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Diamond Identification Made Simple

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Diamond Identification Made Simple

Diamond is perhaps one of the easiest stone to identify.  There are many physical properties of diamonds that are unique by itself and these characteristics are not found in other colored stones.

Care must be taken that a synthetic diamond will also pass these tests.  Synthetic diamonds have the same properties as natural diamonds except that they are grown in laboratories using various highly technical methods.

The Refractive Index (Read here for RI) is 2.417.  This is perhaps one of the highest RI found among gemstones.  But RI is never used for identification of diamond as the normal gemological laboratory Refractometer does not read beyond 1.80.

The Specific Gravity (Read here for SG) is 3.52 and because cut diamond is very small in nature (a 5ct or 1gm diamond is considered quite big) SG testing is never used.

No See-Through Of A Diamond
Faceted Cut Quartz With See Through

As diamond has a very high RI, when you place a Round Brilliant Cut Diamond onto a pencil drawn line or some typed words, there is a no see-through effect, that is, you cannot see the line or the words inside the diamond.  In fact this is a quick and dirty test for diamond identification as you can do it everywhere.

Frosted Girdle On A Diamond

Most diamonds have a frosted girdle not found in any colored stones.  Cutters normally will leave the girdle frosted in order that this can be identified as a diamond easily. However, some of the girdles are polished, so if you have a polished girdle you cannot jump to conclusion that this is not a diamond.

Sharp Facet Junctions In A Diamond

As diamond is the hardest mineral (Read here for Mohs hardness) hence, it has very sharp facet junctions.  If you see a lot of tiny fractures along the faceted junctions of a colorless stone, it is not likely a diamond.

Fractures In A Diamond Is Step-Like

The way a diamond or a colored stone fractures can give a lot of information on the identity of the stone.  Diamond is the only stone that has a step-like fracture.  (compared this to glass where the fracture is conchoidal, meaning curve-like).  If you have a cut diamond and there is a sizeable fracture on it, use a loupe (Read here on how to use a loupe) to view the fracture surface carefully.  It is likely that you will see the step-like fracture.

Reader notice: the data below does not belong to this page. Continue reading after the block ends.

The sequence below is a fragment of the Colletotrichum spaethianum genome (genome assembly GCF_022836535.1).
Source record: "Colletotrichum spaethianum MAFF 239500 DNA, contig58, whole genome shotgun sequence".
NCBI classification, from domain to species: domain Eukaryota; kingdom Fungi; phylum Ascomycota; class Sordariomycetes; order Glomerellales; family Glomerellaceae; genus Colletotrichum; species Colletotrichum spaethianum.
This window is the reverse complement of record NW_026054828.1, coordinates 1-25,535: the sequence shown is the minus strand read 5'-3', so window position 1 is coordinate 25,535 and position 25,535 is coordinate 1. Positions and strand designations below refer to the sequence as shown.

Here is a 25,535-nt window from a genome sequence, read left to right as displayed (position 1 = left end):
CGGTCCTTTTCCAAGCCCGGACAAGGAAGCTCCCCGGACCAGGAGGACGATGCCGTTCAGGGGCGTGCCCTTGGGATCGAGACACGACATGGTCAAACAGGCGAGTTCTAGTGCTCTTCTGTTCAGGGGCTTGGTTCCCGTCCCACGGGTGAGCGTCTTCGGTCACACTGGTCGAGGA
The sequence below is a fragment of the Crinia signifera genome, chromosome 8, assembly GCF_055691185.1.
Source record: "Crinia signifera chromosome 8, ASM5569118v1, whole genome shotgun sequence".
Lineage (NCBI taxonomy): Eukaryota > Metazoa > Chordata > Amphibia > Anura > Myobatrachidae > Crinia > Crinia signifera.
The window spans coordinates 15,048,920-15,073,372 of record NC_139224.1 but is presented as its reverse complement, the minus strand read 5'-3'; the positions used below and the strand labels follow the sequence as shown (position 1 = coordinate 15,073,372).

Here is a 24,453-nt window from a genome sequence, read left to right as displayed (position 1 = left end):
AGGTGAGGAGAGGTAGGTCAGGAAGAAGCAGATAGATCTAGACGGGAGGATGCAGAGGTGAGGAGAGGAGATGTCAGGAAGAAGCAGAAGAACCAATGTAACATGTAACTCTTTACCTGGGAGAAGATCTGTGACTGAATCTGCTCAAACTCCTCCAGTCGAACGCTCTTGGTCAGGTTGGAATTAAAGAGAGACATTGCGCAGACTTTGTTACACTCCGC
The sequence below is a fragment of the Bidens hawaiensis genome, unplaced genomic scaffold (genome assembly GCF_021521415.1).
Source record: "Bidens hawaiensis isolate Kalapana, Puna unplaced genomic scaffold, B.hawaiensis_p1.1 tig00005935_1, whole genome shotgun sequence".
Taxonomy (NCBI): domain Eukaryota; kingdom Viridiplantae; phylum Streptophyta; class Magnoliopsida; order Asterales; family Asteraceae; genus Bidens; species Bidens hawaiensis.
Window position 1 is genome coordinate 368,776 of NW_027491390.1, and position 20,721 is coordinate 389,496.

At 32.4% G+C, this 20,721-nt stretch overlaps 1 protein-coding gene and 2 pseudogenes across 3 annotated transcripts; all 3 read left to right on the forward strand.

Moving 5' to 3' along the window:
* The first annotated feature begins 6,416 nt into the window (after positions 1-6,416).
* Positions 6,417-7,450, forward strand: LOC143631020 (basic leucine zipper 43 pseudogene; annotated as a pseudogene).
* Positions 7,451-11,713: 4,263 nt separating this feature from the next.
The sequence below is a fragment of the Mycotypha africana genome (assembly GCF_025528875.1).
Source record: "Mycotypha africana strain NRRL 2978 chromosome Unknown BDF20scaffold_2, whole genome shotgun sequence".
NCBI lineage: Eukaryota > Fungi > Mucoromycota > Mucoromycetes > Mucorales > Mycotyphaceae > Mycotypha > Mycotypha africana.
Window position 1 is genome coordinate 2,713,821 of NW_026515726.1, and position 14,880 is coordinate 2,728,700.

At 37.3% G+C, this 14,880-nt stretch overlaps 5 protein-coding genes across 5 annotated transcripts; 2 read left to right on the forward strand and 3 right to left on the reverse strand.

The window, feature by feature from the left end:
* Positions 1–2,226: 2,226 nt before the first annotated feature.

Beardings On The Girdle Of A Diamond

Most diamonds have tiny root-like tendrils protruding perpendicular to the girdle which are called beardings.  However, in very well cut diamonds you may not find any of these beardings.  If you have beardings then the specimen stone is a diamond.

Trigons Are Natural Indentations On A Diamond

Trigons are minute triangle-like crystal indentations on a rough diamond.  Most cutters will try to retain these trigons on the side of the girdle.  But these are rare and the price of a particular diamond with trigons on the girdle have a very high premium.

A Diamond Tester Is A Convenient Tool

And of course a diamond tester is the easiest way to identify a diamond.  Diamond is a very good conductor of heat.  When a diamond tester is switched on, the probe will heat up and when it touches a diamond the heat is conducted away quickly which will be indicated with a small high pitched sound and normally a green indicator will alight.  Other stones will not respond to this test.  However, Mossainite, a type of synthetic stone, will respond positively to this test and you have to separate it between the two.  (This will be dealt with in a future post).

Good luck to you.

Photo courtesy:

http://www.jogiadiamonds.com.au, http://www.professionaljeweler.com, http://www.diamondvues.com, http://www.kristallsmolensk.com, http://www.thelittlecameras.com, http://slwa.files.wordpress.com, http://www.jewelinfo4u.com, http://www.gemnation.com, http://www.gemnation.com, http://www.bwsmigel.info/,http://www.jewellerycatalogue.co.uk/http://www.moregems.com, http://www.capewatch.co.za, http://pursuitist.com, http://gia.edu, http://www.birdamlasu.com,

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I am a Graduate Gemologist trained at the Gemological Institute of America (GIA) in New York City, USA. I hold an MBA degree from Cranfield University, United Kingdom, and a Bachelor degree in Mathematics. My earlier profession was a banker until I found jade in Myanmar (Burma) in the early 90s. I have traveled to the fabled Hpakan Jade mines, and Mogok, the world’s famous rubies and sapphires mines in upper Burma, with my second son. Three of my children are also Graduate Gemologist, GIA, NYC and they deal in diamonds, gemstones and jade. 我是在美国纽约市的美国宝石学院(GIA)接受过培训的宝石研究学家。 我拥有英国克兰菲尔德大学的工商管理硕士学位和数学学士学位。我以前的职业是银行家,直到90年代初我在缅甸接触到玉石。我曾经和我的次子一起去过缅甸上流传说中的哈帕翡翠矿山和莫谷矿山, 莫谷矿山是世界上著名的红宝石和蓝宝石矿山。我的三个孩子都是纽约市GIA毕业的宝石研究学家, 他们专门处理钻石,宝石和玉石.

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